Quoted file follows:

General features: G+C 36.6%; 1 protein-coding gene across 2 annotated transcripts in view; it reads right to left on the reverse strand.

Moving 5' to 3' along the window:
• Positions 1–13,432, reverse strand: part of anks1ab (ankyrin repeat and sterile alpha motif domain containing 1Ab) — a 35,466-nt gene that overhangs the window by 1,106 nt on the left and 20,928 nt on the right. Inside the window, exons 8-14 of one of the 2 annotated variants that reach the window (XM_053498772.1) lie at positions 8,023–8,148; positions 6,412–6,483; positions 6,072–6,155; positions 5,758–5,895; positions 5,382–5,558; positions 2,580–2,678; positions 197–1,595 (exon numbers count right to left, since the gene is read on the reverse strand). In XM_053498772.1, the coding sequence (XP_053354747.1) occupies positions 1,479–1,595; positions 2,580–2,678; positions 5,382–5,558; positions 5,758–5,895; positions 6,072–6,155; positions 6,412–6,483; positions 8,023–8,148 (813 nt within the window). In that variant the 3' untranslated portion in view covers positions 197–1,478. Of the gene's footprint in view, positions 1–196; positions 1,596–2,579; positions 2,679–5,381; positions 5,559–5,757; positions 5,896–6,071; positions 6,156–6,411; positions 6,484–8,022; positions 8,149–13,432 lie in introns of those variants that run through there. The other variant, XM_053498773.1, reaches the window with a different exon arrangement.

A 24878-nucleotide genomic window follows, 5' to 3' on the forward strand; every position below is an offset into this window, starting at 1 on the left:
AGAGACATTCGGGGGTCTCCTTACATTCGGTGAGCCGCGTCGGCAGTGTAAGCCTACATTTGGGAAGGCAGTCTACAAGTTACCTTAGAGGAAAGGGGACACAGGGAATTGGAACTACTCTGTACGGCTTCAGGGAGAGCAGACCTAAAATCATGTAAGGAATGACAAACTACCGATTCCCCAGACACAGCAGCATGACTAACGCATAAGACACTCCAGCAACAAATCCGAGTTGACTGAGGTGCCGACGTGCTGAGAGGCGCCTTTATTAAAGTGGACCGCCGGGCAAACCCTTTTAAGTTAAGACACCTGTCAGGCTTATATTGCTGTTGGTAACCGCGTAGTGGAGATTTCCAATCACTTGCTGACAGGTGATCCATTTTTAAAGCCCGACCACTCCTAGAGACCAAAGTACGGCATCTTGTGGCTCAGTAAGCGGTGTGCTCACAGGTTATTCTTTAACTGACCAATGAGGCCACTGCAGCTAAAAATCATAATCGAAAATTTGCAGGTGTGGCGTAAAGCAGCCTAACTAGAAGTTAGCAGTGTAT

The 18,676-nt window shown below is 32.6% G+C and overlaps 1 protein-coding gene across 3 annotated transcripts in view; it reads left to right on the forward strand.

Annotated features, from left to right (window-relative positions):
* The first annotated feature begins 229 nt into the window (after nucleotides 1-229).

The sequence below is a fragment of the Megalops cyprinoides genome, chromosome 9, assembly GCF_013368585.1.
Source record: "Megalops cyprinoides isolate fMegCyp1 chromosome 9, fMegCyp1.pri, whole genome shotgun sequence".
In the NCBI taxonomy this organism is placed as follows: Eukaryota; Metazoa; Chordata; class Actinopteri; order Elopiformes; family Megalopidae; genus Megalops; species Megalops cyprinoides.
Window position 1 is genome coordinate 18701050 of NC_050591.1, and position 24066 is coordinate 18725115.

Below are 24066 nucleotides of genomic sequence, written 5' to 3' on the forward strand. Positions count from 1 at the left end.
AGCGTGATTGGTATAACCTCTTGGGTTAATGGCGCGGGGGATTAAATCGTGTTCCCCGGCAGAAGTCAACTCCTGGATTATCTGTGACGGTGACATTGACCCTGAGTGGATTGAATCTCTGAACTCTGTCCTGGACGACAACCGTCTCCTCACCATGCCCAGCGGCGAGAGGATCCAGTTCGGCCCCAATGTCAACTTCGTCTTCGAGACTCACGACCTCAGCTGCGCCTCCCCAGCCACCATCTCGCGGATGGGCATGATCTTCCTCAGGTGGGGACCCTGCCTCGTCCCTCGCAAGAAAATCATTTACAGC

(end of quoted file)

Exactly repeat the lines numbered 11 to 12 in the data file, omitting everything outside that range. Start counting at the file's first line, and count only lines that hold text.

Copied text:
In the NCBI taxonomy this organism is placed as follows: Eukaryota; Metazoa; Chordata; class Actinopteri; order Elopiformes; family Megalopidae; genus Megalops; species Megalops cyprinoides.
Window position 1 is genome coordinate 18701050 of NC_050591.1, and position 24066 is coordinate 18725115.